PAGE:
My May Greater Fort Wayne Business Weekly column focuses on the world of location-based social media. It’s an emerging trend, with special implications for retailers and restaurants, among others. Is it worth your attention? Read on to find out.
What makes social media truly social? It’s not a matter of using virtual conversations as a substitute for real-world interactions. It’s more about using social media to facilitate real-world interactions. And that’s the idea behind location-based services (LBS): They’re designed to encourage people to get together, face to face, in the same room — with serious implications for many businesses.
If you don’t know much about LBS, you’re not alone. According to a recent report from the Pew Research Center’s Internet and American Life Project, just 4 percent of Internet-connected adults use LBS at all, and just 1 percent use LBS on any given day. If you ask some leading social media thinkers, however, the future of LBS is decidedly bright. One location-based application, Foursquare, has been referred to as “the next Twitter,” and Adam Steinberg, the co-founder of PlacePunch, has said that LBS provides “unimaginable levels of sophistication for marketing to different types of customers.”
Understanding this potential begins with a basic understanding of LBS. Tools like Foursquare, Facebook Places, Gowalla and dozens of others allow users to “check in” at a specific location. Using a mobile device — a smartphone, in most cases — you can check in and “broadcast” your location so those in your network know where you are.
Those unfamiliar with LBS often ask, “Why would I want to do this?” Well, some may not. But those who do are generally motivated by one or more of the following:
They’re open to others in their network joining them at their stated location. Let’s say, for example, you and your significant other are out for a drink at Eddie Merlot’s one Friday night and you’re looking for some company. A check-in accompanied by a simple “Come join us!” tells your connections everything they need to know.
They are rewarded for their loyalty. Businesses — especially retailers — are keeping a close eye on LBS because it does what punch cards used to, helping them identify and reward their most loyal customers. The way this works differs from LBS to LBS, but it is simply a matter of rewarding behaviors the retailer would like the customer to repeat — in short, providing incentives for them to visit more often.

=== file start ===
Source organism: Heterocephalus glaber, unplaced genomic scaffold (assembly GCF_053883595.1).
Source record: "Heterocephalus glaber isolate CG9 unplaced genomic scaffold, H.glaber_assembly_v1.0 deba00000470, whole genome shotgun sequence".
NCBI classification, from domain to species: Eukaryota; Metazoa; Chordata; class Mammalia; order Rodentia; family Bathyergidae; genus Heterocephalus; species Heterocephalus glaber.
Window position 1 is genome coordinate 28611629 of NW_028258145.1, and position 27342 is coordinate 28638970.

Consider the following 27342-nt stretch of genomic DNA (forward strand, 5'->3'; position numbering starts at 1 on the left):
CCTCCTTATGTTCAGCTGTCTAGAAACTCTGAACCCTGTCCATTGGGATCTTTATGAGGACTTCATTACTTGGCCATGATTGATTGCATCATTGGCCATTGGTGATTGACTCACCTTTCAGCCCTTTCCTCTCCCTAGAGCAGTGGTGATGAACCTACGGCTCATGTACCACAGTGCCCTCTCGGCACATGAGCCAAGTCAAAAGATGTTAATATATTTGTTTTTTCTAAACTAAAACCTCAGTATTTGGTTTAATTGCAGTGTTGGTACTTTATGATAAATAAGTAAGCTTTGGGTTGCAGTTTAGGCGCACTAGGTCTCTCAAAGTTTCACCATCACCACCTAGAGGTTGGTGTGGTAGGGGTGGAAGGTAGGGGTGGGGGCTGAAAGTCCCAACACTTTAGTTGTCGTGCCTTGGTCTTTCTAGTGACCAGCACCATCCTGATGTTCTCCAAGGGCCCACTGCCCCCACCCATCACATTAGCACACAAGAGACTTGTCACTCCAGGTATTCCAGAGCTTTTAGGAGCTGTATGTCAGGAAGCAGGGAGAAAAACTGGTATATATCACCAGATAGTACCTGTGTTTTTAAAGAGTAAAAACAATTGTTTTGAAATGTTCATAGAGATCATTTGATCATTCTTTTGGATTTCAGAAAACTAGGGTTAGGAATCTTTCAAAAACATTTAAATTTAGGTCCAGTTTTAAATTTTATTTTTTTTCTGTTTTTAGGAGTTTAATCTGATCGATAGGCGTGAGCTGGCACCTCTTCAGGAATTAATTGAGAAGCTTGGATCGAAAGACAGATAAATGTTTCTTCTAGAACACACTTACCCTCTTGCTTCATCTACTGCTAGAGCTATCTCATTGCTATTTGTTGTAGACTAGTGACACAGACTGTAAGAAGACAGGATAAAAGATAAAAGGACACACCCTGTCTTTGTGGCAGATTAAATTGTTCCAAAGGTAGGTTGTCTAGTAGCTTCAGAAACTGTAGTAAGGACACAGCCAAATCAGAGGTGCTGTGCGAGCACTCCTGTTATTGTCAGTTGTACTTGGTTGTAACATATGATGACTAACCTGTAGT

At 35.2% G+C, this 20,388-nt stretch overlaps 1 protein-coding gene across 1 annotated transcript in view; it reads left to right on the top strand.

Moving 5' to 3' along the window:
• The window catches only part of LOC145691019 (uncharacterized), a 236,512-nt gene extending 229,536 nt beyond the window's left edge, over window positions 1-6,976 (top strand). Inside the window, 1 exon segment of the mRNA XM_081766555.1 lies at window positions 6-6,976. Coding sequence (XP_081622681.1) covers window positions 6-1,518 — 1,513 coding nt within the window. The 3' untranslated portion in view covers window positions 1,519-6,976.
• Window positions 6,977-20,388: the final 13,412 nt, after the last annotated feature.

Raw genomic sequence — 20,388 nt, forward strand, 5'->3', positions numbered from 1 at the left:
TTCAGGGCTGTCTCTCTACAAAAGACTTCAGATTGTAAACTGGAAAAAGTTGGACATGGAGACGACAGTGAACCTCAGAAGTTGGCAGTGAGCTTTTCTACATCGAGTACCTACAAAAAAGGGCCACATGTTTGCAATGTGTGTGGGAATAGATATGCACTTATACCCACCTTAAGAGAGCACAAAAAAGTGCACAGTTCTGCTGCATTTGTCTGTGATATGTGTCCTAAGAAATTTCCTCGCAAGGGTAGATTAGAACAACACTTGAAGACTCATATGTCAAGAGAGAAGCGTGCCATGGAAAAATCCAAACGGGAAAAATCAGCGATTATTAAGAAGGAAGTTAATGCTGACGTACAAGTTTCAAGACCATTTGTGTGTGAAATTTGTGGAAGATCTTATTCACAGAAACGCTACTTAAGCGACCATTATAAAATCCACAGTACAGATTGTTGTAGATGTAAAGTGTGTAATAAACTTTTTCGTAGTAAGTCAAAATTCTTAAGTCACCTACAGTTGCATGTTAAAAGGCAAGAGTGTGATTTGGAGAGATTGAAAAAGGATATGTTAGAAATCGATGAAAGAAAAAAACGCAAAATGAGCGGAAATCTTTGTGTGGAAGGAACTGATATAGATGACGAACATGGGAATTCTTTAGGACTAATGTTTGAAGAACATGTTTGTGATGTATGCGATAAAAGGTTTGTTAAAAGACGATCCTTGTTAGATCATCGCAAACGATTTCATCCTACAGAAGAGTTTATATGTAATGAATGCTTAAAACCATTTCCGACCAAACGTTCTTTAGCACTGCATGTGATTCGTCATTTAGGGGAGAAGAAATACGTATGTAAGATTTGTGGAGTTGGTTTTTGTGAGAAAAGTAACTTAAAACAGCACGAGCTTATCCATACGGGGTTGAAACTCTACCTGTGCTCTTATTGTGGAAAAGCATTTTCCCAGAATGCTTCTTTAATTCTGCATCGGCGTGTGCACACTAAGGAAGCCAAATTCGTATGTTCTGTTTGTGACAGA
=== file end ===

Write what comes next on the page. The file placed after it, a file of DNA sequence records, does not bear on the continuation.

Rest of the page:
They are curious. LBS is still fairly new. Many people, therefore, are just trying it out, relishing the opportunity to be early adopters of what may just be the next big thing.
The implications for retailers are clear, but a couple challenges cloud the discussion. First, as stated earlier, adoption rates are low. And in a city the size of Fort Wayne, they tend to skew even lower than in larger cities like Chicago or Indianapolis.
Second, there’s no clear front-runner in the race to win the LBS battle. Many (including myself) thought the launch of Facebook Places last fall would serve as a death knell for smaller services like Foursquare and Gowalla. That hasn’t happened. In fact, Foursquare claimed 3,400 percent growth at the end of 2010, and Disney chose Gowalla as its partner for a location-based campaign promoting Disney World and Disneyland parks.
Amid all the opportunity and uncertainty surrounding LBS, how should businesses respond? There are four things you need to do:
Assess your goals. Is your business reliant on repeat customer traffic? Do customers visit you frequently, and is there potential that they could be encouraged to visit even more frequently? Have you ever used loyalty/punch cards to encourage and reward repeat visits?
If you make widgets, the answer to these questions is probably no. But if you’re a restaurant, a flower shop, or a dry cleaner, for example, the answer may very well be yes, and LBS may warrant your attention.
Know your audience. In addition to understanding if your audience has the potential is to visit you frequently, it’s important to know how many of them there are. Like other social media sites, LBS’s initial growth is being driven by young, tech-savvy early adopters. That will change, as it has with almost every social media site, but for now it’s important to understand whether such people are part of your core audience.
If you’re trying to determine whether your business might benefit from LBS, however, perhaps the best thing you can do is ask the experts: your audience members themselves. Find out if they value and use LBS, and ask them how they’d like to interact with your business in the LBS space.
Understand the opportunity cost. Like anything else in business, you get out of LBS what you put into it. If you want to achieve results, you’ll need to invest resources. If doing so will prevent you from investing those resources in other things that promise a higher return, LBS may not be worth your attention.
Keep an eye on LBS. LBS may not be right for your business today. However, just because it’s not right now doesn’t mean it never will be. Stay informed about LBS in your industry, and stay in touch with your customers to understand whether it’s becoming increasingly important to them.
The bottom line with LBS is that it has undeniable potential for many businesses. The potential will only become reality, however, when checking in becomes as natural as updating your status on a social media site. Like everything else in the social media space, things are changing. Checking out what’s happening with check-ins is your first step to knowing whether your business needs to make some changes, too.